MIT-KIT Workshop of Private Health Data

Last Friday, March 29th I attended MIT-KIT Workshop of Private Health Data in Boston, MA.  The conference was co-sponsored by MIT-KIT and Professor Sandy Pentland of the MIT Media Lab.  The format of the conference was a short presentation followed by a discussion between the approximately 50 attendees of the conference.

Sandy Pentland gave the opening talk; in 2012 he was named one of the ‘seven most powerful data scientists in the world’.  He wrote WISH Report on Big Data: Revolutionizing Medicine and Public Health  and just released a new book Social Physics.

The first topic of discussion was Open Issues in Patient Data Sharing lead by Adrian Gropper, principal of HealthURL.  He spoke about The Code of Fair Information Practices and the necessity of the 5 principles to be implemented into a healthcare technology product for that product to be scalable.  The 5 principles of the Code of Fair Information Practice are as follows:

  1. There must be no personal data record-keeping systems whose very existence is secret.
  2. There must be a way for a person to find out what information about the person is in a record and how it is used.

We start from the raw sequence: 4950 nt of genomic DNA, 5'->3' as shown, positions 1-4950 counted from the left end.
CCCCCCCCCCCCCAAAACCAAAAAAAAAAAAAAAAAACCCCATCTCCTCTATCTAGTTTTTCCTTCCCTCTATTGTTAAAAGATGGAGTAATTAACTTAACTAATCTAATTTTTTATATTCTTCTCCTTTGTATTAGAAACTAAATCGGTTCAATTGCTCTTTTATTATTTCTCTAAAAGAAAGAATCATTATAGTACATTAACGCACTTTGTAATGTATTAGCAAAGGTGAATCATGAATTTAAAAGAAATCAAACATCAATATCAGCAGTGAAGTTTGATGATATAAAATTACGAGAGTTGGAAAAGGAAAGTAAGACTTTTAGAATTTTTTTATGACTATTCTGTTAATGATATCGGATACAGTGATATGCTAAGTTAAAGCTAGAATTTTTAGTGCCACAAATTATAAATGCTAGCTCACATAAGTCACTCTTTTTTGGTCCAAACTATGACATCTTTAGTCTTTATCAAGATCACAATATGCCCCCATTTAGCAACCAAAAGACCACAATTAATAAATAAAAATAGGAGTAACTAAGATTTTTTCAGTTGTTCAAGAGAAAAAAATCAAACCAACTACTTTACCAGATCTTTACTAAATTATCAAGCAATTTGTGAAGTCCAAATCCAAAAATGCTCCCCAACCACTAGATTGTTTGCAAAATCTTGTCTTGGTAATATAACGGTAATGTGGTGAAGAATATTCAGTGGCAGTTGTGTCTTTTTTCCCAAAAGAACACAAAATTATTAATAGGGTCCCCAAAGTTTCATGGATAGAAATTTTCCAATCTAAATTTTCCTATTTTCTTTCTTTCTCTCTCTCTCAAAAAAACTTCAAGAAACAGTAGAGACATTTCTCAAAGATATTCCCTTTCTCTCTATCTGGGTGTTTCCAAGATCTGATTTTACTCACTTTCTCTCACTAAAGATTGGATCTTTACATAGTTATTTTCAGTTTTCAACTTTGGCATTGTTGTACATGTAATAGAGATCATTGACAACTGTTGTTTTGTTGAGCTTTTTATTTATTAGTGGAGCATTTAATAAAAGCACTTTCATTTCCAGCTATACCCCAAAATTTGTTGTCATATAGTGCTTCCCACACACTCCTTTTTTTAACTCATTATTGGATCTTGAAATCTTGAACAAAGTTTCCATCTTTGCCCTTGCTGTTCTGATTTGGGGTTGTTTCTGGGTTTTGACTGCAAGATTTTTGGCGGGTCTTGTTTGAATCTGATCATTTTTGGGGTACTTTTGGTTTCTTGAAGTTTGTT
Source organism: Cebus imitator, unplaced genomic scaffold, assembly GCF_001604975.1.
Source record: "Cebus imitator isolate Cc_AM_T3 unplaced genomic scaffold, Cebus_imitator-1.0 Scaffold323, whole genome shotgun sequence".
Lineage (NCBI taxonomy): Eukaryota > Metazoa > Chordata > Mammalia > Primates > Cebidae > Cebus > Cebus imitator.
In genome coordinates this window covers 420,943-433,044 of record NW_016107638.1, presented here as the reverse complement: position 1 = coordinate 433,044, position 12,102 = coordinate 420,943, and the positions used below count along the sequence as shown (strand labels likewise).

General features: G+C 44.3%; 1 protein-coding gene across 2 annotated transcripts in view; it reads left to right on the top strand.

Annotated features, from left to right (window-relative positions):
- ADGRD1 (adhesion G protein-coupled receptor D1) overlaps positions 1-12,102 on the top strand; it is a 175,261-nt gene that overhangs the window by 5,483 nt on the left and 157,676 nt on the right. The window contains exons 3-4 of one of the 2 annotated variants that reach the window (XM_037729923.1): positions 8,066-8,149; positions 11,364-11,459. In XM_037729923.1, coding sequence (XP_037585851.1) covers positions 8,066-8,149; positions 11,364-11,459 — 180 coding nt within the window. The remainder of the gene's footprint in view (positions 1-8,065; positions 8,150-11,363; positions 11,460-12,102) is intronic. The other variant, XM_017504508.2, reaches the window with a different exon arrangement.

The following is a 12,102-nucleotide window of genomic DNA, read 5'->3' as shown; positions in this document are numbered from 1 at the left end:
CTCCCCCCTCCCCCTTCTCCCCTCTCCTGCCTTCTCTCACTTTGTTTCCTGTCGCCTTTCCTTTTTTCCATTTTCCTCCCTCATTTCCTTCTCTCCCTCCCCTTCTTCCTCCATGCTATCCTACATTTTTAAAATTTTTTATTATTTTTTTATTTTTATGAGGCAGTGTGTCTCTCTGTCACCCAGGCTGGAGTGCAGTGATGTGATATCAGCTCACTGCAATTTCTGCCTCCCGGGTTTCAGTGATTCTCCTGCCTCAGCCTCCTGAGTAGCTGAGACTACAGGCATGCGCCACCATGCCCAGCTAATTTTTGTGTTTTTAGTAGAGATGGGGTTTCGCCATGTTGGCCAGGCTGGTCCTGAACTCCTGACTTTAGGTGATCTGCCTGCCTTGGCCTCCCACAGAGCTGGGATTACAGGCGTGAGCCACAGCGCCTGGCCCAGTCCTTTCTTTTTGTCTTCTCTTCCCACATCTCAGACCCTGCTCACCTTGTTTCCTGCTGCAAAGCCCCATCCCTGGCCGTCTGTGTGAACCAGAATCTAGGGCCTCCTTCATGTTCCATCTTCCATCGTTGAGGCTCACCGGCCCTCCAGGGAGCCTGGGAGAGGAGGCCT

3. There must be a way for a person to prevent information about the person that was obtained for one purpose from being used or made available for other purposes without the person’s consent.
  4. There must be a way for a person to correct or amend a record of identifiable information about the person.
  5. Any organization creating, maintaining, using, or disseminating records of identifiable personal data must assure the reliability of the data for their intended use and must take precautions to prevent misuses of the data.

The second discussion was based on Emerging Standards and Technologies presented by Debbie Bucci from the Office of the National Coordinator for Health IT and Machiej Machulak from Cloud Identity Limited.  Web 2.0 access control is inconsistent and unsophisticated and federation is obsolete in the healthcare field.  User-Managed-Access is an OAuth-based web management protocol that gives users a central point where they can see data that is hosted on different applications. The UMA protocol requires clients to have a token to access the authorization server.  This is useful in healthcare as you can unify access to control under one app and to share data with a user they need to be listed.   OpenID Connect was another topic of discussion, it builds off the oauth2 protocol and allows clients to authorize users based on identity information provided by a 3rd party, trusted authentication server.  In short, this allows applications to authorize their users without having to manage and own passwords in their database.

The third discussion focused on BlueButton+, moderated by Josh Mandel of Harvard Medical School and Justin Richer of MITRE Corporation.  The original idea behind BlueButton was to allow patients to have easy access to view and download their medical records.  BlueButton+ takes this idea one step further by allowing users to connect to their data directly with S/MIME encrypted email or through RESTful API and web technologies.  Using BlueButton+ a patient could use any application to connect to BlueButton directly from their smart phone while they are in their doctor’s office.

The slides from the conference can be found here